“I thought you might be interested in this – my brother (a sociology grad student who studies China and is fluent in Mandarin) has been checking out Weibo and other Chinese-language sites to see what people are saying about the Marathon bombing coverage, the Globe, and the story about Danny in particular. One of the cool things is that some people have apparently remarked on the style of the story – that it unfolds like a story in a book, with dialogue, a tick-tock narrative, even a subplot about a crush on a girl. According to my brother at least, Chinese-language dailies in China pretty much stick to inverted pyramid – though there is apparently a growing tabloid-style niche – and don’t do narrative.”

Maybe now they will.

Join us for a free live chat with Moskowitz this Thursday, May 2, at 3 p.m. ET. You can visit this page Thursday morning for more details.

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  • Roy Peter Clark

    Bill, I think transparency and narrative do exist in some creative tension. The key, I think, is not to wreck the experience for the reader. That’s why I am playing with an alternate word: translucence. You don’t need to see everything behind the text, but you need to have the light shine through it enough so that you trust what the writer is doing.

  • Roy Peter Clark

    I think a lot of writers of our generation (maybe of every generation) come to thinking cinematically. I teach this myself, asking students to use their notebooks as cameras. What is the textual equivalent to an “establishing shot” or a “close up”? The first usually establishes setting. The second identifies details of character.

  • Roy Peter Clark

    Matthew, I had not heard the term “braided” before, but I like it. It solves several problems and helps the writer think about the individual strands, which will be eventually braided together.

  • Roy Peter Clark

    I will be interested in knowing how Eric’s story works in a classroom discussion. I plan on using it myself for the first time at a public writing conference held at the Washington Post on May 18. Trying to figure out how the less should “unfold.”

  • Bill Marvel

    i’m getting into this conversation a little late, but I want to raise one question. Roy writes: “We live and write in an age of growing transparency, where we say that readers want to know not only what we know, but also how we know it”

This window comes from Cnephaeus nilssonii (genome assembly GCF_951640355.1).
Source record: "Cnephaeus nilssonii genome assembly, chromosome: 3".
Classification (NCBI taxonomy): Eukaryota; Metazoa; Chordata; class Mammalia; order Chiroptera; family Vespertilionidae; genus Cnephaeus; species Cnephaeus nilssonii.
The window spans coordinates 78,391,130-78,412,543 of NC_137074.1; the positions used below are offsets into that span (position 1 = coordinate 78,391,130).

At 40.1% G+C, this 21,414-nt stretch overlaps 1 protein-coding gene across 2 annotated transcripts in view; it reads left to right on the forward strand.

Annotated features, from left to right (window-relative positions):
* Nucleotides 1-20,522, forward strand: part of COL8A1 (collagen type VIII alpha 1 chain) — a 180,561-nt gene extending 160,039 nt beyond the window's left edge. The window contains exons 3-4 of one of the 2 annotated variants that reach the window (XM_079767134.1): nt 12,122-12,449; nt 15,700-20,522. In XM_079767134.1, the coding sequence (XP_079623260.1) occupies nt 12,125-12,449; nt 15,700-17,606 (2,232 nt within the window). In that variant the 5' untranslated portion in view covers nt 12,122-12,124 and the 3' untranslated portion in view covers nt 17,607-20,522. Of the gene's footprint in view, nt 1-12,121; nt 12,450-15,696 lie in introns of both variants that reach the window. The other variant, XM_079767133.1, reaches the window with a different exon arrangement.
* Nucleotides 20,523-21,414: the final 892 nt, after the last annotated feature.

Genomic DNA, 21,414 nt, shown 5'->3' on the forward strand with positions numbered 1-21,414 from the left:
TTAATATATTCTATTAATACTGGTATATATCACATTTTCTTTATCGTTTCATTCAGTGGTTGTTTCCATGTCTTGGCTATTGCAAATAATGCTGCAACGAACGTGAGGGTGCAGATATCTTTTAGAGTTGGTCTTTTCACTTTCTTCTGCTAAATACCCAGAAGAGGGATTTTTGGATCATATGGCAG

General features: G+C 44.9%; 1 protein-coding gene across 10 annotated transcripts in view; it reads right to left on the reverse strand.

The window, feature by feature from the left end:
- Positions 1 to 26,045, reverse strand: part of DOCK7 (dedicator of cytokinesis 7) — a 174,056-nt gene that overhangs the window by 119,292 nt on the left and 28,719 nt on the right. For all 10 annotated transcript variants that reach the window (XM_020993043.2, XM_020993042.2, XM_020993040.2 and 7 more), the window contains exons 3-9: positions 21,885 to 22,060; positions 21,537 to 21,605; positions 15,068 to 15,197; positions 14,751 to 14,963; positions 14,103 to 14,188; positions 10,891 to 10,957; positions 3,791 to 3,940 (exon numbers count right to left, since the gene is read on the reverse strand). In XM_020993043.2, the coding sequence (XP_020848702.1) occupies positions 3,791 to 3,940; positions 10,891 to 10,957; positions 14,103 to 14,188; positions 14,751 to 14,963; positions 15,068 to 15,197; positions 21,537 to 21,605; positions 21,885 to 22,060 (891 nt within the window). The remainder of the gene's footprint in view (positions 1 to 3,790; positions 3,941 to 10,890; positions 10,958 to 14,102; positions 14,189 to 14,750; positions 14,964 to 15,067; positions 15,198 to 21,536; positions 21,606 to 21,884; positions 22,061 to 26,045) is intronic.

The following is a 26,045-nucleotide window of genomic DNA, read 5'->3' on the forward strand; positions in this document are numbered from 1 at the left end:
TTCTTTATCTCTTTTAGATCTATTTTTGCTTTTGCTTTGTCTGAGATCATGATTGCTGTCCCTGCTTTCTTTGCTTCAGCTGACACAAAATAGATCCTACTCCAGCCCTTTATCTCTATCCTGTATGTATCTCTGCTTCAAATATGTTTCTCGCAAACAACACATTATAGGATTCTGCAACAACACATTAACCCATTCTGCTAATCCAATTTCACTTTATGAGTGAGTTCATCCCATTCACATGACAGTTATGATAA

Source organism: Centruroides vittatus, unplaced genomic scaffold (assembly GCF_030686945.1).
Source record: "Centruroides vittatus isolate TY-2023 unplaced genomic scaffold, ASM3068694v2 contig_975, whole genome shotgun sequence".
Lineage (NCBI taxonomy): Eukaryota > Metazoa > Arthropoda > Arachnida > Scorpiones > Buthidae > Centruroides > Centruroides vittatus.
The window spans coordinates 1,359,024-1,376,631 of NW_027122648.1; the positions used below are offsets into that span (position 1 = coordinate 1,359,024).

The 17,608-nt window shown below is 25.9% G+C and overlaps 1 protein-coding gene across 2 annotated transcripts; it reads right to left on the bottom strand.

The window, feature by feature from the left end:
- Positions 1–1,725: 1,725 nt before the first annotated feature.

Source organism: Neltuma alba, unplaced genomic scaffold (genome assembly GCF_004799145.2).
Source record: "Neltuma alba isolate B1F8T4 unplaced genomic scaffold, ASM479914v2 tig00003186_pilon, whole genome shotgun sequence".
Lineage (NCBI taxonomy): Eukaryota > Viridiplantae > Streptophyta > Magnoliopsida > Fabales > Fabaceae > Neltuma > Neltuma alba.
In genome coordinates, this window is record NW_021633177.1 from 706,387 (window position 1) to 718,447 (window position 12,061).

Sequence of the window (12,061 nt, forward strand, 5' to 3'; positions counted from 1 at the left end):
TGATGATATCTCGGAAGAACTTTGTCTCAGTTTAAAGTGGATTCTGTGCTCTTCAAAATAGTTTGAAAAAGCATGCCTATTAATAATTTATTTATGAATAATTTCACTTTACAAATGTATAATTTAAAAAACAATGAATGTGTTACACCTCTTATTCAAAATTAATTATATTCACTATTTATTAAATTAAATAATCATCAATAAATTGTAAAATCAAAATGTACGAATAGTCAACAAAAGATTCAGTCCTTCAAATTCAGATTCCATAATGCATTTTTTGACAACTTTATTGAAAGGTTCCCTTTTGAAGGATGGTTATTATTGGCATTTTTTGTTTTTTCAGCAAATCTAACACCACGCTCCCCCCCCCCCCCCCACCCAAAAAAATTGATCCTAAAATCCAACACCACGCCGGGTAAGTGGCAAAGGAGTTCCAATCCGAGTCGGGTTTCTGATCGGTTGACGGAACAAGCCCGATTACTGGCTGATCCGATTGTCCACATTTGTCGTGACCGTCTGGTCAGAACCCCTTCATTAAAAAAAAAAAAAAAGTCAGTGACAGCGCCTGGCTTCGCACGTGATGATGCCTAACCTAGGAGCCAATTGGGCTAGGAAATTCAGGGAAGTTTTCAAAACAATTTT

We DO say that, but I doubt very much it’s true. Putting aside those obvious instances when a reader is going to be brought up short — “How in the world could the writer know THAT?” — I think most attribution gums up a story. Editors want to know — and the writer better be ready to supply answers — and we writers have our professional curiosity. The general reader, once trust is established, just wants to move on though the story as briskly as possible.
    if somebody up or down the chain is a stickler for micro-attribution, put it in a separate editor’s note.

  • Daniel R. Pearce

    I thought it was interesting that Eric raised the spectre of Tarantino directly and then proceeded to structure his story like one of his films: it circled around, or passed by, the same ground a couple of times. The story is told out of chronological order — that’s what gives it impact. Remember the 1950s movie All About Eve.It opens with the Anne Baxter character receiving a Tony award for acting while her friends sit and stare in disgust. How did this come to pass, we the viewers ask ourselves? The rest of the movie answers the question, taking us through the events that lead to the Tony ceremony — and right back to the start of the film. It is brilliant storytelling that produced an unforgettable experience. Can journalists learn from Hollywood?

  • Matthew G. Miller

    You said you weren’t sure what to call this structure. It reminds me of what instructors of mine have called the “braided essay.” This story is a tightly woven trio of strands, moving between the exciting narrative of the events, the internal monologue of Danny, and the background context of the story.

  • fernglazer

    Thank you so much for this, Roy. And, of course, thanks to Eric for being lucky enough to have been available at the right time and talented enough to write about it all so compellingly. I teach Documentary Journalism (read: longform, narrative, multimedia journalism) at Temple University and will be sharing this with my graduate class tonight. They are struggling with the exact things this article does so well. It will be useful to them to see strategies and examples spelled out.

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  • Prof. Me

    Nice, Roy, will use in my Intro to Journalism class this week. My students will love this.

  • Roy Peter Clark

    Danielle, thanks for your thanks. I think all aspiring writers — students and professionals — are looking for specific strategies and revealing examples. Cheers to you and your students.

  • Danielle Gamble

    I’m saving this right now so I can use it for a narrative news writing workshop at our college paper. Thank you, thank you, thank you for this great analysis and for showcasing this creative piece!

  • Roy Peter Clark

    Thanks, Roy. This is very much a story worth our collective attention. And, by the way, did you know that guys named Roy rule?

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  • Roy Harris

    Great job of breaking down this amazing story. I saved it, and now have a reason to go back into it and look deeper. Thanks.